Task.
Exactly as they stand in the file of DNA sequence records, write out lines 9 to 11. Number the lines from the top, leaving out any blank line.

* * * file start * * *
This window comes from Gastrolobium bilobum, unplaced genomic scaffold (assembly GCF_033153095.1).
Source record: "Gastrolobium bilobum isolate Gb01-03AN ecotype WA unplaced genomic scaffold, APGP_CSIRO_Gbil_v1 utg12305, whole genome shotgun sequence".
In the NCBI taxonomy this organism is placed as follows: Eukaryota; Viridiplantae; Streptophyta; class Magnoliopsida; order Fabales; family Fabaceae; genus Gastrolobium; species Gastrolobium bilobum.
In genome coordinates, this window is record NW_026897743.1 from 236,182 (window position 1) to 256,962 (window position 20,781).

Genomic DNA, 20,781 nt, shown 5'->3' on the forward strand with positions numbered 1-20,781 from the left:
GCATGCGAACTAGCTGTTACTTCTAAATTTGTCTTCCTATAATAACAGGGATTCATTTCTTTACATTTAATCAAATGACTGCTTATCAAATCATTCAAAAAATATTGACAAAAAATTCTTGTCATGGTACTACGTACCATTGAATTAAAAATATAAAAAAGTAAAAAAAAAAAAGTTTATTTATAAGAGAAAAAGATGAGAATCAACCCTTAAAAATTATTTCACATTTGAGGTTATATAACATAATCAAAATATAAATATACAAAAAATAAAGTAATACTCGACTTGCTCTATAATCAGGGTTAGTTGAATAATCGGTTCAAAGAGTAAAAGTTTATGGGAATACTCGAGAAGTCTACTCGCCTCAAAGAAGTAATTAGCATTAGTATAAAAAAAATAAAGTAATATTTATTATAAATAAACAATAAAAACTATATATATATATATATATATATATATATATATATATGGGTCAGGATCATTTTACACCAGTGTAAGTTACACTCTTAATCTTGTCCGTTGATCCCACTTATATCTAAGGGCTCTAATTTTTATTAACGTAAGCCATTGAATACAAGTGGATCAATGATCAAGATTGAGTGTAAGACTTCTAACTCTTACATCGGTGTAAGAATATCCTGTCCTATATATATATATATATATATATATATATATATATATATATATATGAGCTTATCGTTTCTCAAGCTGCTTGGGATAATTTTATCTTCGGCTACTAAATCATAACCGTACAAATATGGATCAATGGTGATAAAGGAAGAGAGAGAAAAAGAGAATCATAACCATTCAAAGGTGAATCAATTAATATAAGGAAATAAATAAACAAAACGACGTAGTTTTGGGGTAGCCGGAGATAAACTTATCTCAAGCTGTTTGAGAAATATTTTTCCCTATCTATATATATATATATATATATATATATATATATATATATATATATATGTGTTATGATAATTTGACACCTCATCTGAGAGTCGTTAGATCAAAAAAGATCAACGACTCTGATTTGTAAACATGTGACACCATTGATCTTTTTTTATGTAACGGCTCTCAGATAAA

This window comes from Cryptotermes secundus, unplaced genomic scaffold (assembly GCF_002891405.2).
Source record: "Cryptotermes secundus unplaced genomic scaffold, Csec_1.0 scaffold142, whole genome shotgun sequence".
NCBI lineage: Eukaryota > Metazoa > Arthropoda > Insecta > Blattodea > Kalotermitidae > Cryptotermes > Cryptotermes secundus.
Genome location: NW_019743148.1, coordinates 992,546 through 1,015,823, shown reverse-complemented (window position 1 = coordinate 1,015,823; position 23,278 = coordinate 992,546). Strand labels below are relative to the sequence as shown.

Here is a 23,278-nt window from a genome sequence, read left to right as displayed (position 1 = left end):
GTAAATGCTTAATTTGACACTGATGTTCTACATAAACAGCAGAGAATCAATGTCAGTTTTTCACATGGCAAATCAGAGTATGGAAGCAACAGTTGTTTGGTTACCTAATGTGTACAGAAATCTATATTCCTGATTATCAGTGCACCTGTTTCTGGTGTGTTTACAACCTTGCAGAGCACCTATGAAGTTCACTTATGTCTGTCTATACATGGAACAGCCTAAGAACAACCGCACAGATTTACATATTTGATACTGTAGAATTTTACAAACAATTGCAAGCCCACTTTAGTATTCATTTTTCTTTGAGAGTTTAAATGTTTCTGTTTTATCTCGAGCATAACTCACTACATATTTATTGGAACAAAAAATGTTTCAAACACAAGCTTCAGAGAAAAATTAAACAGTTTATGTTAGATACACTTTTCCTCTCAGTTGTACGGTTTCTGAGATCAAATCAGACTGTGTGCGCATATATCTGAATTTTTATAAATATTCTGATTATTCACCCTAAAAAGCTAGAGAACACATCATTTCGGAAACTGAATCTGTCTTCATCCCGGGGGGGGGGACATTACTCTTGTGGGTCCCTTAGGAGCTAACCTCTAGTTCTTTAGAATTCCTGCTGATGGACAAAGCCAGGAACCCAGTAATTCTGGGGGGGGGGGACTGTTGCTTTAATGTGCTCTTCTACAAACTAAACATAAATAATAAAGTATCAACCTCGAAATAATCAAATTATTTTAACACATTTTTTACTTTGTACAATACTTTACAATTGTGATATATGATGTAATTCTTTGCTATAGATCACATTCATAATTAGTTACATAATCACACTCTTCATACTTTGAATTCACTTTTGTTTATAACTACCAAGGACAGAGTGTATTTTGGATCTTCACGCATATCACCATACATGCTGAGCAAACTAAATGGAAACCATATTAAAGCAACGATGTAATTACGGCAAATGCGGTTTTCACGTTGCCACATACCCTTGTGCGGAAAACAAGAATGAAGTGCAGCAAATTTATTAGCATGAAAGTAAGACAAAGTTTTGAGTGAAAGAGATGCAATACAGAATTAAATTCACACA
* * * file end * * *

NCBI lineage: Eukaryota > Metazoa > Arthropoda > Insecta > Blattodea > Kalotermitidae > Cryptotermes > Cryptotermes secundus.
Genome location: NW_019743148.1, coordinates 992,546 through 1,015,823, shown reverse-complemented (window position 1 = coordinate 1,015,823; position 23,278 = coordinate 992,546). Strand labels below are relative to the sequence as shown.

Here is a 23,278-nt window from a genome sequence, read left to right as displayed (position 1 = left end):